Example 29.9.5. Bijectivity is not stable under base change, and so neither is injectivity. For example consider the bijection $\mathop{\mathrm{Spec}}(\mathbf{C}) \to \mathop{\mathrm{Spec}}(\mathbf{R})$. The base change $\mathop{\mathrm{Spec}}(\mathbf{C} \otimes _{\mathbf{R}} \mathbf{C}) \to \mathop{\mathrm{Spec}}(\mathbf{C})$ is not injective, since there is an isomorphism $\mathbf{C} \otimes _{\mathbf{R}} \mathbf{C} \cong \mathbf{C} \times \mathbf{C}$ (the decomposition comes from the idempotent $\frac{1 \otimes 1 + i \otimes i}{2}$) and hence $\mathop{\mathrm{Spec}}(\mathbf{C} \otimes _{\mathbf{R}} \mathbf{C})$ has two points.

## Post a comment

Your email address will not be published. Required fields are marked.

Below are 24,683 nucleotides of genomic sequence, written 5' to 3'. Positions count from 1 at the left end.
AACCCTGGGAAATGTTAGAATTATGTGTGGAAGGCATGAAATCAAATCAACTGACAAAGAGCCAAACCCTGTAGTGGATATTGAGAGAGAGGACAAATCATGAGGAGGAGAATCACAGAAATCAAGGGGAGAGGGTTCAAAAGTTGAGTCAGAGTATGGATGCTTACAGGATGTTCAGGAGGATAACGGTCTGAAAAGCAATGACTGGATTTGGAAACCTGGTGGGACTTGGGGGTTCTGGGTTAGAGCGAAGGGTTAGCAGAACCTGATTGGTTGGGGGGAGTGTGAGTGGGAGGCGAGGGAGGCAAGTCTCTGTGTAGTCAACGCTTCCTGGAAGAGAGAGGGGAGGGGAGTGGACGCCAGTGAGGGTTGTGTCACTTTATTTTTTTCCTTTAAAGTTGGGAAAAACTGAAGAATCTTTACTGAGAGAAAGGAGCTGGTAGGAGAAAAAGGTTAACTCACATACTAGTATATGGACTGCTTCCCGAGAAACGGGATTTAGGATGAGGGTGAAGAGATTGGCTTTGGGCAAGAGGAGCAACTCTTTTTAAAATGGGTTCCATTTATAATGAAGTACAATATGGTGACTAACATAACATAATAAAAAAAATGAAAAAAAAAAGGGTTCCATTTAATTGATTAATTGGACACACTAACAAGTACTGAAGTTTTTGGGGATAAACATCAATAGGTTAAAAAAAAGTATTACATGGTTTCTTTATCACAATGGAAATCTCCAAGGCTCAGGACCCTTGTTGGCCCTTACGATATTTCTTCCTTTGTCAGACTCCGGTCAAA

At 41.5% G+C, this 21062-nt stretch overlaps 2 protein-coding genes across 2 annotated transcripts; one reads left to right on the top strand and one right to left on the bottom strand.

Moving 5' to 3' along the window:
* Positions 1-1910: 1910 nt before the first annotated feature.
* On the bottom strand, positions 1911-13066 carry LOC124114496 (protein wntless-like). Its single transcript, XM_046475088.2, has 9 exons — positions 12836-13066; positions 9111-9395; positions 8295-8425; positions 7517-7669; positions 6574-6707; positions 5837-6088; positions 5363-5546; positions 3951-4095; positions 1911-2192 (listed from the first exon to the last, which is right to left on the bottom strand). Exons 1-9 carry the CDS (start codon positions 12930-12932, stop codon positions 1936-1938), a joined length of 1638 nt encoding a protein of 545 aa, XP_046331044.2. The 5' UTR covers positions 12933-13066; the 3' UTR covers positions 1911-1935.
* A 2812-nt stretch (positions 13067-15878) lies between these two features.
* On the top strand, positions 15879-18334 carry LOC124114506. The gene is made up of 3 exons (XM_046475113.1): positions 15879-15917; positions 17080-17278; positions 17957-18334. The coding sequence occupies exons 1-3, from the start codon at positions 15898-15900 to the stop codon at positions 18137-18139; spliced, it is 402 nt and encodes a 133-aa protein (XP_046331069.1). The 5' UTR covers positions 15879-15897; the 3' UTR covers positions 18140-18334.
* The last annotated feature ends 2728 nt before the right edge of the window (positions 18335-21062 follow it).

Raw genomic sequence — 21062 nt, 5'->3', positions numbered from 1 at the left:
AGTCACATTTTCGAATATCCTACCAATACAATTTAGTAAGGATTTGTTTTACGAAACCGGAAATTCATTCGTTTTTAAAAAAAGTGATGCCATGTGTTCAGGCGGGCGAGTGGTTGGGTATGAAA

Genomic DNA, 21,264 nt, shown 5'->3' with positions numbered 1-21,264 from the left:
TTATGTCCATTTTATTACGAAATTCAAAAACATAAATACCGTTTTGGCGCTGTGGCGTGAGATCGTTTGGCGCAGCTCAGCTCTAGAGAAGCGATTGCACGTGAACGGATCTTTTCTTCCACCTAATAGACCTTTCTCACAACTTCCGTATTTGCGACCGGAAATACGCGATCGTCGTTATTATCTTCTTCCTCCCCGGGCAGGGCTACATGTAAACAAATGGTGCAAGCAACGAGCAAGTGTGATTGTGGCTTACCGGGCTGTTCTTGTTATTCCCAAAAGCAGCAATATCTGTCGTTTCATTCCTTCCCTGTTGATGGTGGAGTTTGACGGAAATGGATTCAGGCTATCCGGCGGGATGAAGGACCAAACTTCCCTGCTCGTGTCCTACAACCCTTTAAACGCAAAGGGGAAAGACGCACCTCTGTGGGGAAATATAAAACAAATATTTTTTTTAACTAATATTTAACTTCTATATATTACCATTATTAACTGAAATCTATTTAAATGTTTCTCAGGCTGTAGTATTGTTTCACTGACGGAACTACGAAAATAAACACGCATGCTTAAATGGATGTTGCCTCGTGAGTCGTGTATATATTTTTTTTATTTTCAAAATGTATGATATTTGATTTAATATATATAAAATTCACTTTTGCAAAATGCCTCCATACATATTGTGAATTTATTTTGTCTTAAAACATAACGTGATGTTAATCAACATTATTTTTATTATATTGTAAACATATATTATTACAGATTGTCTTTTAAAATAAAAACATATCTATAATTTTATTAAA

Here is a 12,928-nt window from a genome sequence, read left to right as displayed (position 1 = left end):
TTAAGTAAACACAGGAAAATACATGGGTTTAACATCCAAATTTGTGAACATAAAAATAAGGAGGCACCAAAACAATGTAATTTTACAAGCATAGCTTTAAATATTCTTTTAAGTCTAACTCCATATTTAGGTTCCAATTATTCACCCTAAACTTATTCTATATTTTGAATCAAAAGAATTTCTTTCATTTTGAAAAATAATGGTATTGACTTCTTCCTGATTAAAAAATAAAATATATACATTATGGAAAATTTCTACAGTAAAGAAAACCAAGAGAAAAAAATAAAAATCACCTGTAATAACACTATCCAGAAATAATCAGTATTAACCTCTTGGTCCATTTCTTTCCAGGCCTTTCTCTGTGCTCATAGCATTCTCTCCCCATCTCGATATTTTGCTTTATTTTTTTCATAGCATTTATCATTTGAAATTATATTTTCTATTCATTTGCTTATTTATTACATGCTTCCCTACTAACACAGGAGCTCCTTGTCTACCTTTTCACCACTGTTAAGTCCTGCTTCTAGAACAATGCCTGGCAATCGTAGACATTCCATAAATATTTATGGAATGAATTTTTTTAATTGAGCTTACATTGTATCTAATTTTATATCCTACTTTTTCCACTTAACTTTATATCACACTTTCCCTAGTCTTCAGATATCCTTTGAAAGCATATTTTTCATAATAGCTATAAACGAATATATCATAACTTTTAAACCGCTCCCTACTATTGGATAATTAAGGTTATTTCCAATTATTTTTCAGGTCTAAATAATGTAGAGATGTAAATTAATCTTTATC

In your comment you can use Markdown and LaTeX style mathematics (enclose it like $\pi$). A preview option is available if you wish to see how it works out (just click on the eye in the toolbar).

Unfortunately JavaScript is disabled in your browser, so the comment preview function will not work.

All contributions are licensed under the GNU Free Documentation License.

In order to prevent bots from posting comments, we would like you to prove that you are human. You can do this by filling in the name of the current tag in the following input field. As a reminder, this is tag 0496. Beware of the difference between the letter 'O' and the digit '0'.